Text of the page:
Criminal Justice News

Wednesday, July 11, 2012

CBP Seizes Almost $400,000 in Smuggled Currency at El Paso Port


El Paso, Texas – U.S. Customs and Border Protection (CBP) officers and U.S. Border Patrol agents working at the El Paso port of entry seized $398,700 Monday afternoon. The money was discovered hidden in a vehicle that was leaving the U.S. at the Ysleta international crossing at the El Paso port of entry.

CBP officers and Border Patrol agents were conducting a southbound inspection operation at the Ysleta crossing when a 2001 Ford Explorer attempted to leave the U.S. at approximately 12:30 p.m. CBP personnel selected the vehicle for an intensive examination after a preliminary interview with the driver. CBP currency detector canine “Krog” searched the vehicle and alerted to the floor. CBP officers and Border Patrol agents continued their search and located a hidden compartment in the rear floor area of the vehicle. They removed 20 bundles from the compartment. The packages were opened revealing $398,700 in U.S. currency. CBP officers seized the currency.

CBP officers took custody of the driver, 31-year-old Raymundo Alfredo Hernandez, a U.S. citizen residing in Juarez, Mexico. He was arrested by U.S. Immigration and Customs Enforcement HSI special agents in connection with the failed smuggling attempt and booked into the El Paso County jail where he is being held without bond.

“CBP officers and Border Patrol agents are checking southbound traffic everyday trying to stop guns, ammunition and unreported currency from being smuggled out of the country. Their diligence paid off in this enforcement action,” said Hector Mancha, U.S. Customs and Border Protection El Paso port director “There is no limit to how much currency travelers can import or export however under U.S. law they must report amounts exceeding $10,000 to CBP at the time of the arrival or departure. Travelers who do not follow federal currency reporting requirements run the risk of losing their currency and may potentially face criminal charges.”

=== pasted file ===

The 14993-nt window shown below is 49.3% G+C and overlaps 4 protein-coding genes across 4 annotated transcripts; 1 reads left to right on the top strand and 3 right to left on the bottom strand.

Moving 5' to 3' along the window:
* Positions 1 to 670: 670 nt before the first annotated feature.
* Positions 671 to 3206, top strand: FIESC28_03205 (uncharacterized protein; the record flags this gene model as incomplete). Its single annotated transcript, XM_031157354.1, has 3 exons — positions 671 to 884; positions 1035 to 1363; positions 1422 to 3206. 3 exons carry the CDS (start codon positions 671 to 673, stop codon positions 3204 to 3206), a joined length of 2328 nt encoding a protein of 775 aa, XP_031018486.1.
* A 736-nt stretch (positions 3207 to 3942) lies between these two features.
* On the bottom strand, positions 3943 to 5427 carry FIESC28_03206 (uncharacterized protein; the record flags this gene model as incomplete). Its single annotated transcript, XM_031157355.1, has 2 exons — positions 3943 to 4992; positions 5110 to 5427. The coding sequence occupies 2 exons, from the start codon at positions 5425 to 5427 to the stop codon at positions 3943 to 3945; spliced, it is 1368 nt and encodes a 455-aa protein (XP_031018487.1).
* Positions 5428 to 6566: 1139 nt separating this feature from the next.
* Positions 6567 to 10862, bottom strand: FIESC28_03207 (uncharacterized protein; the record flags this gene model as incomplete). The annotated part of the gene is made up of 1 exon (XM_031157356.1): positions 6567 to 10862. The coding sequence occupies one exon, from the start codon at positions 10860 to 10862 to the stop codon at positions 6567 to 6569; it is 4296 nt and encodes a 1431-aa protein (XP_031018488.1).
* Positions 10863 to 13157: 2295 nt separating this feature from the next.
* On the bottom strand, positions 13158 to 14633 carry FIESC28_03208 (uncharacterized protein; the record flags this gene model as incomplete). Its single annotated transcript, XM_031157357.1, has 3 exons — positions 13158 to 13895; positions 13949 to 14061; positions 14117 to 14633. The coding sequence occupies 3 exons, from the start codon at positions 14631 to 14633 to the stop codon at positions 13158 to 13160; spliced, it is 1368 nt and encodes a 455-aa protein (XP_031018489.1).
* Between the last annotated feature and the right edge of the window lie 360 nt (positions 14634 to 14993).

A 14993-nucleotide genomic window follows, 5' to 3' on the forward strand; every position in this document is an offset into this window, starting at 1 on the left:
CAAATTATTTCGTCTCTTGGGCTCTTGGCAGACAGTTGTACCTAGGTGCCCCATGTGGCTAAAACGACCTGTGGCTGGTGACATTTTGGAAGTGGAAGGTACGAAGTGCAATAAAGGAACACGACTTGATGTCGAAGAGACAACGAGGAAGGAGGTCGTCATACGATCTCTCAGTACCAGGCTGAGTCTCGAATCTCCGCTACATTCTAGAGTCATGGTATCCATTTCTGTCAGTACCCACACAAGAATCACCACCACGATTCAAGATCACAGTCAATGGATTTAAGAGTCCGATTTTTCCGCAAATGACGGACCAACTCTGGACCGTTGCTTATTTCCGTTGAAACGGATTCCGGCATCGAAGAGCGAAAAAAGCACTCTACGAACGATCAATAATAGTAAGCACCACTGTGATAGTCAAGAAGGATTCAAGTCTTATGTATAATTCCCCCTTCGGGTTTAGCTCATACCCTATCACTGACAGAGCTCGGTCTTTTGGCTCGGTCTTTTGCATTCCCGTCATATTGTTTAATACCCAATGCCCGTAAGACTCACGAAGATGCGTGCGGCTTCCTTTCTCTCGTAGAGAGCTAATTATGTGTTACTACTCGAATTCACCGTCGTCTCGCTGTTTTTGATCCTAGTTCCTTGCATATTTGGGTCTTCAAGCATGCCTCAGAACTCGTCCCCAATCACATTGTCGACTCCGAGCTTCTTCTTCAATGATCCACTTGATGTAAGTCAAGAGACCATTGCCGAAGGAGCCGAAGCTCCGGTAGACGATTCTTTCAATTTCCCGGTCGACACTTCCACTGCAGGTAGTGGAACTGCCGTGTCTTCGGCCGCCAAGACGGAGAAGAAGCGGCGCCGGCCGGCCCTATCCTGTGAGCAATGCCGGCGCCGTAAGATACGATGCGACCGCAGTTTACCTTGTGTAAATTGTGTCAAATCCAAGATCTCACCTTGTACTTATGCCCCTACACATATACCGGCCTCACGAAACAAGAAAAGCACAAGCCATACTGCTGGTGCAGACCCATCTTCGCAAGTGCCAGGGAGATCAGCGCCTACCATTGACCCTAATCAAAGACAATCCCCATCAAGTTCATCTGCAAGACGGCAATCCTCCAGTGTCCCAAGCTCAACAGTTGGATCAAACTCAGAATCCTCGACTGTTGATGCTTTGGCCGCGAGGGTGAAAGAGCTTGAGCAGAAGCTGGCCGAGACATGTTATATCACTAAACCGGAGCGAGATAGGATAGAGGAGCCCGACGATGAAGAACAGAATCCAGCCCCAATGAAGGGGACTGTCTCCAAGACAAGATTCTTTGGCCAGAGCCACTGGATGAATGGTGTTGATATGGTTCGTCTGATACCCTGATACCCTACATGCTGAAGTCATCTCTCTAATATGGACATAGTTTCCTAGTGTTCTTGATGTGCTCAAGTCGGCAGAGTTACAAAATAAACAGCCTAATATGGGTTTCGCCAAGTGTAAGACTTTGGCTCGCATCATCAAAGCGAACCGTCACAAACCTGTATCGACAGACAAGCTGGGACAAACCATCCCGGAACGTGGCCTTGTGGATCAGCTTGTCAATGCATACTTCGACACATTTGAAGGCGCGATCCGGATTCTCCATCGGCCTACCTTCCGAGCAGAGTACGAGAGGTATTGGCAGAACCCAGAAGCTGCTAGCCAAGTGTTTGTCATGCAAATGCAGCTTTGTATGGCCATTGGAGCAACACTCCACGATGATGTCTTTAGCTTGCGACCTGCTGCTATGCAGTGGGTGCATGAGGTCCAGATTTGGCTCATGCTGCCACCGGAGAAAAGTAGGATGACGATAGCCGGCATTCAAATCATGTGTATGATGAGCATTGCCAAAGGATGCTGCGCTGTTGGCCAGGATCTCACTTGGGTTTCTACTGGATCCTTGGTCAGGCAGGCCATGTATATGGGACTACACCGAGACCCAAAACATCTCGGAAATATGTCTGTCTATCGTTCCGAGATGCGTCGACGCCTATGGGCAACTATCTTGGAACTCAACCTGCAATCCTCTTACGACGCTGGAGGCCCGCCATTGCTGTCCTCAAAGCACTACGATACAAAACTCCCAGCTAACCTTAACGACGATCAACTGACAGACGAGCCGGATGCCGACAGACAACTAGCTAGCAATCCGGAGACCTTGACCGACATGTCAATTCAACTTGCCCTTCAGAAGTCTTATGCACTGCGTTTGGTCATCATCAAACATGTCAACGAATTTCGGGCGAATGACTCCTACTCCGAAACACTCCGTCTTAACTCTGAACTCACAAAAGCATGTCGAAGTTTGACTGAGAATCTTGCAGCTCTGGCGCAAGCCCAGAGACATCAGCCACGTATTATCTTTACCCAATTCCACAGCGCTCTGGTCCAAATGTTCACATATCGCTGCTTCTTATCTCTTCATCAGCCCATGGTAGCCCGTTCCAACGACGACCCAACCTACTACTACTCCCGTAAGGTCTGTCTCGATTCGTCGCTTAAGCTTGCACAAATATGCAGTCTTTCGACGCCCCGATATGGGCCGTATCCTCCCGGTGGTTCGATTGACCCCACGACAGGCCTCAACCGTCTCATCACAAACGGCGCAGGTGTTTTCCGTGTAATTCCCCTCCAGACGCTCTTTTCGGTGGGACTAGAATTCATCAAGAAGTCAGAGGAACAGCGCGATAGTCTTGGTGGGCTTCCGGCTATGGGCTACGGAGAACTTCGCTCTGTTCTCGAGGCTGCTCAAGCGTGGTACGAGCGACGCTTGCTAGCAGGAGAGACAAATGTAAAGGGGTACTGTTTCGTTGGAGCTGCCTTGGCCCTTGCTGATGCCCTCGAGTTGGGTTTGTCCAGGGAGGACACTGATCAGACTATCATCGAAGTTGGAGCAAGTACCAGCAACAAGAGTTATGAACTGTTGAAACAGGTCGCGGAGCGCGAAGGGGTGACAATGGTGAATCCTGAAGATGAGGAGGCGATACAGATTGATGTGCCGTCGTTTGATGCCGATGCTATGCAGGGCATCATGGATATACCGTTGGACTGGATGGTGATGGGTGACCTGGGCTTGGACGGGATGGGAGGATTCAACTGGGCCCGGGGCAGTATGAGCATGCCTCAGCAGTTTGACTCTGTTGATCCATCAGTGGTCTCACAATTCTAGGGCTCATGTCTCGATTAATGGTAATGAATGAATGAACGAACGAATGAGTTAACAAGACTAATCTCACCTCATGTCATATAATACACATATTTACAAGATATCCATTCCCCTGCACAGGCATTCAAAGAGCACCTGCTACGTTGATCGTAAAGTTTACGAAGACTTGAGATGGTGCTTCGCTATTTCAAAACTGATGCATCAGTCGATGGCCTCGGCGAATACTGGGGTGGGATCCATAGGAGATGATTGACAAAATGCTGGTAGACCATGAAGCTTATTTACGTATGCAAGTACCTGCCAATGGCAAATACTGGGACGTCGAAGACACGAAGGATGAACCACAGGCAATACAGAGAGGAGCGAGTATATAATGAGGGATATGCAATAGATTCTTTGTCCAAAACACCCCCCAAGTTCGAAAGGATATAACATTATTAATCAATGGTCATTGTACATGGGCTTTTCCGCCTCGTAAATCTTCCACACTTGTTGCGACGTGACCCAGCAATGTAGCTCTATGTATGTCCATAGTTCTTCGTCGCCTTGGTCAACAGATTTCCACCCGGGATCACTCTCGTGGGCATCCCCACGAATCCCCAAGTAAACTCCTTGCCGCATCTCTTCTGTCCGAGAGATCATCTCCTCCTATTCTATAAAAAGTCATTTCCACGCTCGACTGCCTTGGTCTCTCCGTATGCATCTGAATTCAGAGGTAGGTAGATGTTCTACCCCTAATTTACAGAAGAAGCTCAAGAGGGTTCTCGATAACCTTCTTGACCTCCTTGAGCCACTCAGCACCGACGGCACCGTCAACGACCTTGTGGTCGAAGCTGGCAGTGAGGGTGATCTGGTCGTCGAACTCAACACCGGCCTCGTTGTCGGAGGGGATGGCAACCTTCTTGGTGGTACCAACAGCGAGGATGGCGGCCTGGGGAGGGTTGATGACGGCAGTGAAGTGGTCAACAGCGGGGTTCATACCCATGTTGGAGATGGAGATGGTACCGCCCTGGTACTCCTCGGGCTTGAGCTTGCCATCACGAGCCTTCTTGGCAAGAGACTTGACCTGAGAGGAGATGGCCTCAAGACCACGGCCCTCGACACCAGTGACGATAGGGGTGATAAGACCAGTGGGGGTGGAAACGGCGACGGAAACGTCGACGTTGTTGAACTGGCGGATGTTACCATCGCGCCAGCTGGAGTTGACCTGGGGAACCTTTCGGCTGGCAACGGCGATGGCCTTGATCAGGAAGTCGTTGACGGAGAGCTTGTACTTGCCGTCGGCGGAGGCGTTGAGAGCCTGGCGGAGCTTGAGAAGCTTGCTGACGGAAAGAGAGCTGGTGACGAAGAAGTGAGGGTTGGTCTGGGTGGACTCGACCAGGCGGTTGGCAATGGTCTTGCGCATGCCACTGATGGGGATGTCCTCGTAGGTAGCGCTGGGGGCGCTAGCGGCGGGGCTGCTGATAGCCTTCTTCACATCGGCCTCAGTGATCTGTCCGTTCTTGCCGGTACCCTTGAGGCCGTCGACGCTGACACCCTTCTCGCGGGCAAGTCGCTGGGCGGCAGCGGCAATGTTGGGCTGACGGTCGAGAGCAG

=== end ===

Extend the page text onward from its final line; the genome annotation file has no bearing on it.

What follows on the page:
While anti-terrorism is the primary mission of U.S. Customs and Border Protection, the inspection process at the ports of entry associated with this mission results in impressive numbers of enforcement actions in all categories.

U.S. Customs and Border Protection is the unified border agency within the Department of Homeland Security charged with the management, control and protection of our nation's borders at and between official ports of entry. CBP is charged with keeping terrorists and terrorist weapons out of the country while enforcing hundreds of U.S. laws.

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